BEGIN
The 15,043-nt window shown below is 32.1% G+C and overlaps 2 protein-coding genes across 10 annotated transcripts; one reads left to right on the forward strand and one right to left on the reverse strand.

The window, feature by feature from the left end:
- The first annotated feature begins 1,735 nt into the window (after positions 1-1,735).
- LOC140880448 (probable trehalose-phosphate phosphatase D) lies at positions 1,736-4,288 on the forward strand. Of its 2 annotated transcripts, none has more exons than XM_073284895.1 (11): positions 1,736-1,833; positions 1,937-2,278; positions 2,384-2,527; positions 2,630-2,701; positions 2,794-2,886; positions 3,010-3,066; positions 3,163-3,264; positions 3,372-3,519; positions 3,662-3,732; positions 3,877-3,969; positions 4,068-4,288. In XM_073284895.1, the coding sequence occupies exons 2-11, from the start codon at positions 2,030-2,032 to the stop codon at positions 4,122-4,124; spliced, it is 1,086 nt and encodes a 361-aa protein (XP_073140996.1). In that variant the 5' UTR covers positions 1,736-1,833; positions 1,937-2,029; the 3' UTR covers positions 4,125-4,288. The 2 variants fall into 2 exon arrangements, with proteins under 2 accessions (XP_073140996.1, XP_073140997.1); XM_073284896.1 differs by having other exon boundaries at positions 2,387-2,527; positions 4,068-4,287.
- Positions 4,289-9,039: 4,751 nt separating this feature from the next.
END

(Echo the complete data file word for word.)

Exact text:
The 15,043-nt window shown below is 32.1% G+C and overlaps 2 protein-coding genes across 10 annotated transcripts; one reads left to right on the forward strand and one right to left on the reverse strand.

The window, feature by feature from the left end:
- The first annotated feature begins 1,735 nt into the window (after positions 1-1,735).
- LOC140880448 (probable trehalose-phosphate phosphatase D) lies at positions 1,736-4,288 on the forward strand. Of its 2 annotated transcripts, none has more exons than XM_073284895.1 (11): positions 1,736-1,833; positions 1,937-2,278; positions 2,384-2,527; positions 2,630-2,701; positions 2,794-2,886; positions 3,010-3,066; positions 3,163-3,264; positions 3,372-3,519; positions 3,662-3,732; positions 3,877-3,969; positions 4,068-4,288. In XM_073284895.1, the coding sequence occupies exons 2-11, from the start codon at positions 2,030-2,032 to the stop codon at positions 4,122-4,124; spliced, it is 1,086 nt and encodes a 361-aa protein (XP_073140996.1). In that variant the 5' UTR covers positions 1,736-1,833; positions 1,937-2,029; the 3' UTR covers positions 4,125-4,288. The 2 variants fall into 2 exon arrangements, with proteins under 2 accessions (XP_073140996.1, XP_073140997.1); XM_073284896.1 differs by having other exon boundaries at positions 2,387-2,527; positions 4,068-4,287.
- Positions 4,289-9,039: 4,751 nt separating this feature from the next.